Friday, June 26, 2015
Jay Emmett of West Palm Beach, Fla., a former Westport resident and prominent media and sports marketing executive who is credited with helping bring Batman and Superman to life on the silver screen, died June 22 of heart failure at his home. He was 86.
Born and raised in New York City, where he maintained a residence throughout his life, he and his late wife Martha relocated to Westport, where together they grew their family while Jay built a formidable career in motion pictures and sports marketing. They later relocated full-time to their home in south Florida. Martha died in February at age 87. (See WestportNow Feb 9, 2015)
His professional life spanned many industries and many decades. He got his start early, working for his uncle in a family-run comic book publishing company that owned the rights to a number of iconic superheroes including Batman and Superman.
It was during his time in the family business that Jay learned the skills of marketing and licensing, which would carry him throughout his storied career and later help bring these beloved characters to life in film, while working for Warner Bros. as an executive vice president.
He went on to found the Licensing Corporation of America, which expanded from licensing comic book and cartoon characters such as Bugs Bunny and Tweety Bird into sports marketing, leading to partnerships with Major League Baseball and the National Basketball Association.
In 1964, he joined Warner Communications, now Time Warner, where he ultimately became president under direction of the company’s then-chairman Steve Ross.
As president of Warner, he oversaw soaring growth in the company’s music and movie divisions during the 1960s and 1970s, and when the company established the original New York Cosmos in an effort to increase soccer fandom in America, Jay insisted they sign international soccer star Pelé. The franchise went on to draw more than 70,000 fans each game.
Emmettt’s close friendship with legendary Washington attorney Edward Bennett Williams led to his meeting Larry Lucchino, a Williams protégé. The two would become best friends as Lucchino took over the Baltimore Orioles, San Diego Padres, and Boston Red Sox.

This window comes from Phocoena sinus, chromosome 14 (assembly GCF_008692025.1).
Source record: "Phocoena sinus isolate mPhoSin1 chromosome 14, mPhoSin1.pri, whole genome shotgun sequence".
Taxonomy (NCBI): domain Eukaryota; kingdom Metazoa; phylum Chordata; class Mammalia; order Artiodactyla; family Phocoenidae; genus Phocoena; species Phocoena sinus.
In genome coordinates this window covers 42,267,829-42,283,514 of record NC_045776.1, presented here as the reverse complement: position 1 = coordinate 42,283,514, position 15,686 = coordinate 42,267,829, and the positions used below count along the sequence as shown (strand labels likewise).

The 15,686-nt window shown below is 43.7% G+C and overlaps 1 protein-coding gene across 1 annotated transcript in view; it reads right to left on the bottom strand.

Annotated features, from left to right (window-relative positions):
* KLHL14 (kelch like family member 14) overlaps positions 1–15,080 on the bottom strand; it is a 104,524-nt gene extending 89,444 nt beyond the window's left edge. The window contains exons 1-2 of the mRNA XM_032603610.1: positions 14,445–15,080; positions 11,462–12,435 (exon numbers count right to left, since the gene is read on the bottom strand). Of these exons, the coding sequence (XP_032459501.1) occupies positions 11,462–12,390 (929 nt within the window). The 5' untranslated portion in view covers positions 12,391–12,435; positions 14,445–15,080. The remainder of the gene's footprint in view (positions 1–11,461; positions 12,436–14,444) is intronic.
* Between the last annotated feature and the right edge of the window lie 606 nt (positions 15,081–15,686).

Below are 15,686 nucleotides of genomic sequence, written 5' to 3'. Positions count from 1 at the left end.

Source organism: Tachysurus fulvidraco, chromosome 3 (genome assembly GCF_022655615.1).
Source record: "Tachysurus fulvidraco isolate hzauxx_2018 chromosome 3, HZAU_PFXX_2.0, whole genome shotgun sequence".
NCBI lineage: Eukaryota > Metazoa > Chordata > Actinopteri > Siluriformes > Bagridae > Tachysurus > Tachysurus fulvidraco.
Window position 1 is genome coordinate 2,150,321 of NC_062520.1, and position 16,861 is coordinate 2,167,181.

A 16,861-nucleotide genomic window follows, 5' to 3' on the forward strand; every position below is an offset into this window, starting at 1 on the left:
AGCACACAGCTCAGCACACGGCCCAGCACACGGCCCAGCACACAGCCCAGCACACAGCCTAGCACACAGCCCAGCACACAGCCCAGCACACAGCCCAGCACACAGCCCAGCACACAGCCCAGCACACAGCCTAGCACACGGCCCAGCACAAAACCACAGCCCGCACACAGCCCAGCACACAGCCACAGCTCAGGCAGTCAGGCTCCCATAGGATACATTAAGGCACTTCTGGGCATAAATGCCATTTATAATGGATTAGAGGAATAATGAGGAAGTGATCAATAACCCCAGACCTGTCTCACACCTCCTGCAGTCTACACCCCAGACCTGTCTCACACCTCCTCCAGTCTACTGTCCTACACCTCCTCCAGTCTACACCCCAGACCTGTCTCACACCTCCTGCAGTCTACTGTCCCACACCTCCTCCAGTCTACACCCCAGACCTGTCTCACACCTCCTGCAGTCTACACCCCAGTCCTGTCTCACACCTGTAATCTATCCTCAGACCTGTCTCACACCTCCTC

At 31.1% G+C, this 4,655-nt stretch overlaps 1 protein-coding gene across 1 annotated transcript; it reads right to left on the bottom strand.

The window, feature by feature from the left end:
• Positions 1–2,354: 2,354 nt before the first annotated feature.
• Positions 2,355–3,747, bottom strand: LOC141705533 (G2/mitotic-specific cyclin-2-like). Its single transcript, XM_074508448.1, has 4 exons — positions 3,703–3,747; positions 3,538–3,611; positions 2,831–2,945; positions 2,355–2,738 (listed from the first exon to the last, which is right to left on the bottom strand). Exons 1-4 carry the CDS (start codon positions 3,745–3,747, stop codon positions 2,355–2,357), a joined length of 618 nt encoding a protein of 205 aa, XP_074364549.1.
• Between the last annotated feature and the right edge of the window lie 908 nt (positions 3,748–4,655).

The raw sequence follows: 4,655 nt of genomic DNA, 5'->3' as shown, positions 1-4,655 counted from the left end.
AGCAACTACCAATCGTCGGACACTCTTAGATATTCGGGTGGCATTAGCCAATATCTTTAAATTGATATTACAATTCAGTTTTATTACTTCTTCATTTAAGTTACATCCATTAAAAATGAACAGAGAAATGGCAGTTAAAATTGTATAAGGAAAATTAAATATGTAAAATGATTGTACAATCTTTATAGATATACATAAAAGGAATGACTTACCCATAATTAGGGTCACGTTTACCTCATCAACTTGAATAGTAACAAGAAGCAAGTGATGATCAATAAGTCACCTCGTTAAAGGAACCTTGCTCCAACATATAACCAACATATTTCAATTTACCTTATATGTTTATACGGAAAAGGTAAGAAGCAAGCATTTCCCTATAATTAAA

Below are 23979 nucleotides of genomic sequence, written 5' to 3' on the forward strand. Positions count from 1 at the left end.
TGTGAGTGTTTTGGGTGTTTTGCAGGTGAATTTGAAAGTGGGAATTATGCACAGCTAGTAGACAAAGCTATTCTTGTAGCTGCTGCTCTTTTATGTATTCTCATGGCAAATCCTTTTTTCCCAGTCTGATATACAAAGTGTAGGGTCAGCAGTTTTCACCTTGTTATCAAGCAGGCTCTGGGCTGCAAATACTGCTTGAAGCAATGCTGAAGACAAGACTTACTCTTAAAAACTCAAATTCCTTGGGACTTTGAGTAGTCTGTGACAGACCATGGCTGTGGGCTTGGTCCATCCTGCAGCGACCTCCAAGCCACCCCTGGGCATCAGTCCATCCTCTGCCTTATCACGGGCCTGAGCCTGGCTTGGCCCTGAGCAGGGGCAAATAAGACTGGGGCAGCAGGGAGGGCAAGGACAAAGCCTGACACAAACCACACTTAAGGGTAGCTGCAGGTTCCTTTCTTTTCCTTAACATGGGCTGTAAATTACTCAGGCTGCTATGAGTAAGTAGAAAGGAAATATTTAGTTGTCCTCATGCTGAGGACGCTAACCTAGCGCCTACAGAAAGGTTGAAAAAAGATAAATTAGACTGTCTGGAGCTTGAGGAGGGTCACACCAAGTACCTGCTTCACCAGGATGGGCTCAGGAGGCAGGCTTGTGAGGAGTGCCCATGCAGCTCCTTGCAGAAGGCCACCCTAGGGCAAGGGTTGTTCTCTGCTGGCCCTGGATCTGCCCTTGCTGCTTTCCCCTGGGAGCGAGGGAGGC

Emmett, a board member by title, helped Lucchino’s clubs set historic home attendance records with each franchise. He was also instrumental in the development of the careers of current San Diego Padres president and CEO Mike Dee, and Boston Red Sox Executive Vice President and COO Sam Kennedy.
Emmett’s love of sports led him to partner with Sargent and Eunice Kennedy Shriver in the early 1970s as they worked to develop the Special Olympics into one of the most important charitable institutions in the world.
The organization benefited from his leadership for decades to follow, as he served in a number of capacities, including as a member of its international board of directors, and as a member of the executive, audit and finance and public education and awareness committees.
He is survived by his sons Steven and Andrew, and daughters-in-law Deborah, Marlene, and Geri; also six grandchildren, Heather, Jason, Doug, Erik, Katherine, and Alex. He was preceded in death by his wife, Martha and his son, Pau
A public celebration of his life will be held at Fenway Park later this summer.
In lieu of flowers, the Emmett family has asked that donations be made in his name to the Special Olympics.
Posted 06/26/15 at 01:29 PM Permalink